Arch Enemy vocalist Alissa White-Gluz’s raspy, low voice carries well at the Tuska metal festival in Helsinki’s Suvilahti district on June 29, 2018. Picture: Tony Öhberg for Finland Today

Wet sand paints your favorite soft white sneakers grey—not the smartest choice of shoes but when jumping around the three-day Tuska metal festival, with a total crowd of 34,000, in the district of Suvilahti in Helsinki, the mind starts to put comfort first.

It’s not that I haven’t enjoyed the sudden bursts of rain, the sweetness of the sun, the stiff neck of all the moshing, but the feet tend to get tired.

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Patrons started to pack into the festival area already on Friday afternoon when the gates were opened at 13:00. Girls wearing horns, guys in Alice Cooper- or Kiss-inspired masks, legs wrapped in camouflage patterns or leather or in dark jeans while the wind flapped those dark shirts emblazoned with bold letters of their favorite bands.

The crowd shows its support to Arch Enemy. Picture: Tony Öhberg for Finland Today

Swedish melodic death metal sensation, Arch Enemy, gave the wildest stage performance of Friday. The fast-paced songs and the superhuman vocals of Alissa White-Gluz inspired the crowd to jump as if they were trying to slam dunk their soul through the gates of heaven. Judging from the faces of people in the front row, they were not far from it.


The group opened with “The World is Yours,” a badass opener—indeed; following with “War Eternal.”

“My Apocalypse,” a song dating back to their sixth album of 2005, Doomsday Machine, was influenced by their homeland counterpart Meshuggah, who was in the backstage warming up and getting ready to take over the stage in the dark tent next to the main stage.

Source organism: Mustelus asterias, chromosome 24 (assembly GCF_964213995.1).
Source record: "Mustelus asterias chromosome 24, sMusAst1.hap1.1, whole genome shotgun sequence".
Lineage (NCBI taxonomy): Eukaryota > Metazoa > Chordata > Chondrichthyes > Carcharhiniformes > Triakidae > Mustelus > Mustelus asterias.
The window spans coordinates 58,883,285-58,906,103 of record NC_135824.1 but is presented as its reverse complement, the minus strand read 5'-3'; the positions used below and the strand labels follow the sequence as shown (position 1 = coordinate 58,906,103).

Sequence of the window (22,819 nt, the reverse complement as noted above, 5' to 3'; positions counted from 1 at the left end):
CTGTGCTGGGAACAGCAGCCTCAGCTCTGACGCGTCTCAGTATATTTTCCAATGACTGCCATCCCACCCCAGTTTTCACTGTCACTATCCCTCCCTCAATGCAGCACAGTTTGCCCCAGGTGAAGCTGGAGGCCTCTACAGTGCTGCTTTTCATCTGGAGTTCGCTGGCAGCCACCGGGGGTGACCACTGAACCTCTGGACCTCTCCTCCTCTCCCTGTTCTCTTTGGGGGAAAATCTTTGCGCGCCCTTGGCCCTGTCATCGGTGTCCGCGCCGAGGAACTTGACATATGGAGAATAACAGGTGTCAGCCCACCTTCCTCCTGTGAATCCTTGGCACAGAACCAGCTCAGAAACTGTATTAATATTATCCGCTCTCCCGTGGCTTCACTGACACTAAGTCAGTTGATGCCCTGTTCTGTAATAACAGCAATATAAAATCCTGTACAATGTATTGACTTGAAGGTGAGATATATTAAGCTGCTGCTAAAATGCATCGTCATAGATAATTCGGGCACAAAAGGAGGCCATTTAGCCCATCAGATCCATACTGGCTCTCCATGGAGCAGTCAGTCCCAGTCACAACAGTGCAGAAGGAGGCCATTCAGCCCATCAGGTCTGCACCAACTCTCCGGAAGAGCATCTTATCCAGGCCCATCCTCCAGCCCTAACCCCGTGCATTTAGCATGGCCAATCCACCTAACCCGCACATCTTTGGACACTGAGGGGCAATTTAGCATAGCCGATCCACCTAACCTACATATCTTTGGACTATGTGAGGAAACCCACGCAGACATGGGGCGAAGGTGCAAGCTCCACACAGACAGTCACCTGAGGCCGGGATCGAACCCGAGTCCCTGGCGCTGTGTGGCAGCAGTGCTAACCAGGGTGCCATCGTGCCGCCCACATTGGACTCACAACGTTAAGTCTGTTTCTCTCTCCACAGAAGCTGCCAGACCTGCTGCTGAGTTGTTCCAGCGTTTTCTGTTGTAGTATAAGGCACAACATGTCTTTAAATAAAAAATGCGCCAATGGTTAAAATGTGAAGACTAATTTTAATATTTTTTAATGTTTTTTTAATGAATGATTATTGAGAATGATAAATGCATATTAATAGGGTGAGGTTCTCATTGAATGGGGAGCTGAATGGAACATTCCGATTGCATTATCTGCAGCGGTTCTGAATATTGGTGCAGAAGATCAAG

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As a teenager playing drums in various cellar bands, one of the tests of our skills was how far we could play a Meshuggah song. Often, not beyond the middle, due to the constant changes in the rhythm.

Vocalist Jens Kidman of Meshuggah. Picture: Tony Öhberg for Finland Today

“Born in Dissonance.” “Bleed.” “Clockworks.” Words do no justice in describing these massive math metal songs, with massive bass sounds and deep vocals seemingly emerging from the bottom of the Earth.

Moshing away. Picture: Tony Öhberg for Finland Today

Saturday attracted about 13,000 people as people came to witness, for example, the ’80s classic Kreator and the modern metal giant Gojira. But more good things come to those who wait . . . .

Winston McCall of Parkway Drive. Picture: Tony Öhberg for Finland Today

Sunday’s highlight was Parkway Drive a long flight away from Australia. They took over Tuska’s main stage with the lead singer Winston McCall already sweating before the first song. He was charged. Ready to deliver.

They started with newer material from their latest album Reverence, with gigantic arena-ready songs, giving a glimpse of the metamorphosis from metalcore to—some call it Viking metal—to, ultimately, themselves. “Ultimately, I want people to listen to our music and just say, ‘That sounds like Parkway Drive.’ That’s it. I don’t aim to say we have to be a metalcore band or a metal band or whatever genre,” McCall said previously.

The moshpit during Parkway Drive’s performance. Picture: Tony Öhberg for Finland Today

“Dedicated” from their next-to-last album Ire, had enough a feel of their old days with heavy, rhythmic riffs and an inspiring message that got the crowd jumping wildly. After a couple of newer songs, “Idols and Anchors” from Horizons (2007) got the crowd to create a moshpit, some tumbling but others helping the fallen soldiers quickly back on their feet. And just when they thought they were to get a breather,”Karma” from Deep Blue (2010) started another furious round in the pit.

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“Crushed” from IRE (2015) made the drum cage spin while the drummer Ben Gordon kept hammering the song, all while McCall was sweating in the middle of flames and singing “We’ve been crushed by the fists of god.”

Parkway Drive earned every horn sign. Picture: Tony Öhberg for Finland Today

Parkway Drive’s songs and style have, indeed, changed, or perhaps evolved, from their old days. I saw them previously rocking a shirtless crowd during a rock festival on the hot Hietaniemi beach in Helsinki in 2013, giving a heavy load of rhythmic metalcore, having just released Atlas.

On Sunday evening, the crowd got closest to that experience with “Wild Eyes” from the same album. Back then McCall urged the crowd in the moshpit to cool off in the sea.

In Suvilahti, the crowd just kept running and, occasionally, falling, ready to get back on their feet.